In the 17th century, tobacco was one of the first crops grown strictly for commercial profit in what is now the southern United States. It was taken in the form of snuff (i.e., inhaled as a powder through the nose) or smoked in a pipe. John Rolfe was the first Virginia colonist to develop tobacco for export from the American Colonies in 1612. Over time, Virginia became one of the primary snuff and pipe tobacco producers in the world, and a major player in the world tobacco market. The formal...

Turmeric CI Natural Yellow 3 Curcuma spp Zingiberaceae

Native to both India and China turmeric is also known as Indian saffron. This underground stem or root of the Chinese Curcuma longa is the commercial variety of turmeric plant that is used for dyeing, the coloring matter being curcumin. It is one of the few natural dyes that is used as a direct dye, that is, requiring no mordant to give it a reasonable degree of fastness to the textile. The dried rhizomes, about 1 inch or longer and lk inch in diameter are very hard and have an external...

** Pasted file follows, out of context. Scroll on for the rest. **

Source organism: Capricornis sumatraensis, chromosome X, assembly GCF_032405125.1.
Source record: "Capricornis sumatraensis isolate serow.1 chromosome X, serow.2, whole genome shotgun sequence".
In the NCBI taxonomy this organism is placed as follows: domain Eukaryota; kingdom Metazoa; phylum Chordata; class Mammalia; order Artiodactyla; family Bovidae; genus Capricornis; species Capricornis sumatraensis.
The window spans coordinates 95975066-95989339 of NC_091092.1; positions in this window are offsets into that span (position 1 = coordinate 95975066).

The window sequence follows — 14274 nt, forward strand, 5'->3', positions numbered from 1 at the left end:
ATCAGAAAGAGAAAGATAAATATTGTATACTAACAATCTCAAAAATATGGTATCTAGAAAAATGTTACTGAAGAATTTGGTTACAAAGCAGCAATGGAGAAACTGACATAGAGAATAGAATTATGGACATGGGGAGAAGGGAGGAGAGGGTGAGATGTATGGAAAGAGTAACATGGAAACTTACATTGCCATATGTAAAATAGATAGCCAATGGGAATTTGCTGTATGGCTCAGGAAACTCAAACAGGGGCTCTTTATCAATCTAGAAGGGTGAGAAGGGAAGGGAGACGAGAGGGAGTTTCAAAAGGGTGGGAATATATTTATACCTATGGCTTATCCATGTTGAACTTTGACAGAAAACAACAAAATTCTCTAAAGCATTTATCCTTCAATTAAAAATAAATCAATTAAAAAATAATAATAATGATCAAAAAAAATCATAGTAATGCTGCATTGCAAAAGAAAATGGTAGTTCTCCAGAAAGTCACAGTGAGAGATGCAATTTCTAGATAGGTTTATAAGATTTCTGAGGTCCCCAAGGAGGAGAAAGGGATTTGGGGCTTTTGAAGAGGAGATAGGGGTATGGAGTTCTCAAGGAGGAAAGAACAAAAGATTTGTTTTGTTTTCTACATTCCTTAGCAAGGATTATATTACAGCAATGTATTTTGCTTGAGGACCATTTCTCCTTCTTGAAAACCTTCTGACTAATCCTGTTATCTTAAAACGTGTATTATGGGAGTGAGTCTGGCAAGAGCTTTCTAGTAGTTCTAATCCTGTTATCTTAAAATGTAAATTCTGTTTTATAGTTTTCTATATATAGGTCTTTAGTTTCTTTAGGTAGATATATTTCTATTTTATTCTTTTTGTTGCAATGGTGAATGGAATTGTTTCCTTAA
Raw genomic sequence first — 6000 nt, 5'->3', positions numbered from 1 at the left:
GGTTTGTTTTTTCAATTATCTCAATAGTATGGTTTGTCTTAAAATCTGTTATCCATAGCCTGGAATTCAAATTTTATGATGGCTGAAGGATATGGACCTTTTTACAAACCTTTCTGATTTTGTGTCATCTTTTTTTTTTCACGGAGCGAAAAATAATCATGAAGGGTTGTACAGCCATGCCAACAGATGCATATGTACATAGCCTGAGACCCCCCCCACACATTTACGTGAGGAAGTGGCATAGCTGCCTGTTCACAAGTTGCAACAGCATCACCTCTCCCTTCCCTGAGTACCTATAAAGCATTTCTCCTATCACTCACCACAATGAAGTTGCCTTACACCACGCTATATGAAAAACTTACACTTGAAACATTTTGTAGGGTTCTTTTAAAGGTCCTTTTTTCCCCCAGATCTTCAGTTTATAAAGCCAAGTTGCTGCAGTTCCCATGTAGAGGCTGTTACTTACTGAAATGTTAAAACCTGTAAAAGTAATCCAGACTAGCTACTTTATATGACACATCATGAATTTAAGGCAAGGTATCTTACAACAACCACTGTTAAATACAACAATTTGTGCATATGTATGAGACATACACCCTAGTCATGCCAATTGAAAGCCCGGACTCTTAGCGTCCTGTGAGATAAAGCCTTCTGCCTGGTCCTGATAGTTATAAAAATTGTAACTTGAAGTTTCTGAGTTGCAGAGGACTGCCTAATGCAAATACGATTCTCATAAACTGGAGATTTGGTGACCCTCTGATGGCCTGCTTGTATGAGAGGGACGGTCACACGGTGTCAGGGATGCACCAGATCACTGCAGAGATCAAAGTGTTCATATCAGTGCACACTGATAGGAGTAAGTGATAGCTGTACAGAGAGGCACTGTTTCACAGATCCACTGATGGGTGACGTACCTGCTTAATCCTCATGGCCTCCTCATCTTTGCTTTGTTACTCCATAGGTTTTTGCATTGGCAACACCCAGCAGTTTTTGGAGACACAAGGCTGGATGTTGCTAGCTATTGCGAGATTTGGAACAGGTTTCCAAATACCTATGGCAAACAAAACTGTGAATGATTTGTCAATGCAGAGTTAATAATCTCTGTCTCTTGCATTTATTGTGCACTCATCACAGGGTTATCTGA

Case Studies

The case studies below include examples submitted from individual specialists, and examples selected from the literature. Teak conservation project in the Philippines The Philippine Plant Specialist Group of the IUCN Species Survival Commission (SSC) is undertaking conservation of the Philippine teak (Tectona philippinensis), an endemic and threatened tree species found along highly disturbed forest edges on limestone along the seashores of Batangas and in Iling Island, Mindoro. This tree...

Vanilla Vanilla fragrans Orchidaceae

Natural vanilla comes from fermented and dried fruits of an orchid. The principal source is Vanilla fragrans, from tropical Mexico and Central America, but V. pompona West Indian vanilla and V. tahitensis Tahitian vanilla are grown in small quantities, despite their inferior quality. Hand Pollination of Vanilla, Mexico. Copyright Edward Parker, used with permission. Bemal D az, accompanying Cort s on his conquest of Mexico in 1520, described the drink choc-olatl of the Aztec Emperor Moctezuma,...

Cotoneaster Cotoneaster Rosaceae

There are over two hundred species of Cotoneaster in Europe and Asia east to China. Several European species have been cultivated since the 16th century for their flowers, berries, and, in some cases, foliage that turns purplish-red in autumn. The influx of species from eastern Asia in the late 19th and early 20th centuries greatly enriched the range available, and also resulted in the raising of some fine hybrids. Notable among these are C. frigidus, and C. henryanus, C. salicifolius, and C....

Grapes in wine Vitis vinifera Vitaceae